How to repair, upgrade Blue Wahoo Stadium

According to estimates, the City of Pensacola faces nearly $2 million in repairs and upgrades at Blue Wahoo Stadium  – $1,975,300.  The majority of the capital expenditures – $1,916,500 – are Major League Baseball requirements, such as installing new MLB standards for the playing field, stadium lights, and bullpens.

The repairs are items the city should have created a capital reserve to handle, such as seating, painting and elevator repairs – $58,800.

The Pensacola City Council will discuss at today’s agenda review Mayor Grover Robinson’s recommendation: “That City Council approve Amendment No. 5 to the Northwest Florida Professional Baseball LLC (NFPB) lease agreement for the stadium at the Vince S. Whibbs Community Maritime Park (CMP), which provides for the redistribution of park revenues, the shift of responsibility for maintenance and capital improvements, and extends the lease for an additional two 5-year terms. Further, that City Council authorize the Mayor to execute all necessary documents related to the implementation of this lease amendment.”

Rather than the city use its reserves or borrowing the funds, the mayor is proposing that the Pensacola Blue Wahoos pay for the capital improvements and be repaid by shifting some of the stadium’s revenues – $532,997 – and parking, $129,042 to the team. The team would also pick up several operational expenses – $333,929.   A net cash flow increase of $328,109 annually to the team – which would let the team re-coup its capital expenditures in about six years.

In turn, the Blue Wahoos will agree to sign a new lease for two 5-year terms.

The city has four other options:

  1. Find the $1.975 million and have the team sign a five-year lease.
  2. Borrow the money and pay it back in five years. Team signs a five-year lease and renegotiates in 2026.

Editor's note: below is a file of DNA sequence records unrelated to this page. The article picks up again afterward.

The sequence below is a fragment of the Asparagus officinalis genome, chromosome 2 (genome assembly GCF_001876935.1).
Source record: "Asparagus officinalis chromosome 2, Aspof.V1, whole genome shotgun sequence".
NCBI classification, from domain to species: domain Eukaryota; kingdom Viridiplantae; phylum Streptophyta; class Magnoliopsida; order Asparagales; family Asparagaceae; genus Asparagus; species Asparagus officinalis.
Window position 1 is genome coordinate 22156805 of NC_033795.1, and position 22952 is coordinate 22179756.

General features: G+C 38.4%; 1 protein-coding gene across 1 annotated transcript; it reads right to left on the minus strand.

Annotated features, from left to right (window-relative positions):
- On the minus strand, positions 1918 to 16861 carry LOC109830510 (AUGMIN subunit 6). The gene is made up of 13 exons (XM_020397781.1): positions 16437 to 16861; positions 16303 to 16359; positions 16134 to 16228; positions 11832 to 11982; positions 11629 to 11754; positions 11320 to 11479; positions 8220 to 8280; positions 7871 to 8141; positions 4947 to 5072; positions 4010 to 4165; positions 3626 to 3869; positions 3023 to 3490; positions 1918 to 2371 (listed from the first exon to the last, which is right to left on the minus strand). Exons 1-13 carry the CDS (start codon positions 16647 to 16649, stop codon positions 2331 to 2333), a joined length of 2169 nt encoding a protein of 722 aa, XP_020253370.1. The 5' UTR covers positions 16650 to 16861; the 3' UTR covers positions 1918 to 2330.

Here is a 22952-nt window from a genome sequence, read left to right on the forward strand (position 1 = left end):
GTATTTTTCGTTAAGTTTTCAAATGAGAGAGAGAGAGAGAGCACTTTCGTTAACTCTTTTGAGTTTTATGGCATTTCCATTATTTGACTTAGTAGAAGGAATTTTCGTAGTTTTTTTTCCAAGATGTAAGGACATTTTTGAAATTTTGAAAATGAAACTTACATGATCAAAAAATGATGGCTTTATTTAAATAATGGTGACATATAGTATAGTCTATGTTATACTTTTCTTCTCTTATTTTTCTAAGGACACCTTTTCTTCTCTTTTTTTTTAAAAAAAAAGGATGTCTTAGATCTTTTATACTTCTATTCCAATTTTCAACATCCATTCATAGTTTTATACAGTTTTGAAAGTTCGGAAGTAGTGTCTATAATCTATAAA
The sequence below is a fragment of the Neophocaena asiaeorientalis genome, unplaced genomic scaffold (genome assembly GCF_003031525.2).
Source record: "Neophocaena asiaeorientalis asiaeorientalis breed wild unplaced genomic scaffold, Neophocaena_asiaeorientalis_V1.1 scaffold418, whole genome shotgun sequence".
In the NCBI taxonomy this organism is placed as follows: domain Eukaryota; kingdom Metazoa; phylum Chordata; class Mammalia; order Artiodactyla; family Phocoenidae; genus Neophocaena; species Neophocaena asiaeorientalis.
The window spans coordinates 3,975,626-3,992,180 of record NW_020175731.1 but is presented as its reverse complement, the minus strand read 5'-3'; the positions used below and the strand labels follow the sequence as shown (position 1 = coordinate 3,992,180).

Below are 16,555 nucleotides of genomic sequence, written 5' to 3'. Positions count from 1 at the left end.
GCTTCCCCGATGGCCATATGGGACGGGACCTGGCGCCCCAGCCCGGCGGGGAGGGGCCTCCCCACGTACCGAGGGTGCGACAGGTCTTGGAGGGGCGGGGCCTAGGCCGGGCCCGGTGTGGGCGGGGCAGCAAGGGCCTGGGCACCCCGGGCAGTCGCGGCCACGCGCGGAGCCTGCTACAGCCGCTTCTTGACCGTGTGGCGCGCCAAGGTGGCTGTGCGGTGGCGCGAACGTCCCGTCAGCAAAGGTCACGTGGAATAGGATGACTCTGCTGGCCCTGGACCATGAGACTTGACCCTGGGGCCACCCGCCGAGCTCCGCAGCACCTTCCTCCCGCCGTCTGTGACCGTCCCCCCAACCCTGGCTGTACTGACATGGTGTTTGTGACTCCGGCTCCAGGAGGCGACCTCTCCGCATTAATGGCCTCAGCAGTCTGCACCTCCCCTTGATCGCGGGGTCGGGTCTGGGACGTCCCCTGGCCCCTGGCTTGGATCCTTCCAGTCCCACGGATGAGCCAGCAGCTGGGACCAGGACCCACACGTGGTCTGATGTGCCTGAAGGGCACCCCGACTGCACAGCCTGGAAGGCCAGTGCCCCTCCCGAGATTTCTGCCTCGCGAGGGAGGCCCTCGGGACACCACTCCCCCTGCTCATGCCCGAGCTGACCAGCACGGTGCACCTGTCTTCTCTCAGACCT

3. Borrow the money and pay it back in 10 years. Teams signs two five-year leases.
  4. Don’t make the capital improvements and lose MLB affiliated team.
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2 thoughts on “How to repair, upgrade Blue Wahoo Stadium

  1. Option 5 – Let the “for-profit” Blue Wahoos buy Blue Wahoos Stadium named for them and run it like a business. Within Studer, Inc.’s vast business empire, the deep pockets are owned by Studer Properties. The City could sell them the stadium to Studer Properties that would began to pay property taxes. Studer Properties would also pay for all of the upkeep and maintenance on the stadium, pay for all of the utilities, and lease it out for whatever purpose they wanted. Quint Studer who owns both Studer Properties and the Blue Wahoos could lease the stadium to the Wahoos for $1 a year for year-round access or for access just during the baseball season. Studer Entertainment might want the major lease to host the non-major league baseball events now already held all throughout the year. I have no idea what the stadium is worth but an independent appraiser could come up with a current market value. I bet that it has greatly appreciated in value especially now that it has a baseball team that has to use it. The City holds all the cards on this deal. If the Blue Wahoos “walk,” another MLB baseball team may want to buy the stadium. It is a very nice stadium with a great view. No money would have to exchange hands upfront. Studer Properties could pledge some of its vast holdings, picked by the City, as collateral for the amount owed for the stadium. To reduce the cost, Mr. Studer could give the ECUA site to the City that made a big mistake when ECUA tried to give it to the City in 2008 or 2009. It would be a great site for a massive downtown park near the waterfront for public use. If anyone ever asked city residents they might tell us what they would want done with the ECUA site. A real “win-win” Option 5 would be for Studer Properties to agree to fund the City’s construction of the Community Maritime Park’s planned but never built to date 976-space structured parking garage that should have been built first before the stadium. There are almost certainly other vital site projects that the City wants to build and would, sooner, if someone else borrowed the money and paid back the loan. In sum, Options 1-3 are bad for the City but all good for Mr. Studer. Option 4 is a distractor much like when Mr. Studer falsely threatened to move his Southtowne Project to Montgomery if Pensacola did not agree to pay for the project’s parking structure that the city was told would be open for public use but is not. Option 5 is best for the City, even better if we get the ECUA land as part of the deal, and gives Mr. Studer a home for his baseball team that he can decorate anyway he wants. Yes, if the Blue Wahoos were run like a real business the team might have to charge a more realistic ticket price but business is business.

  2. I thought there was a reserve for capital replacements in the original development deal with the CMPA. If that is correct where’s that money?

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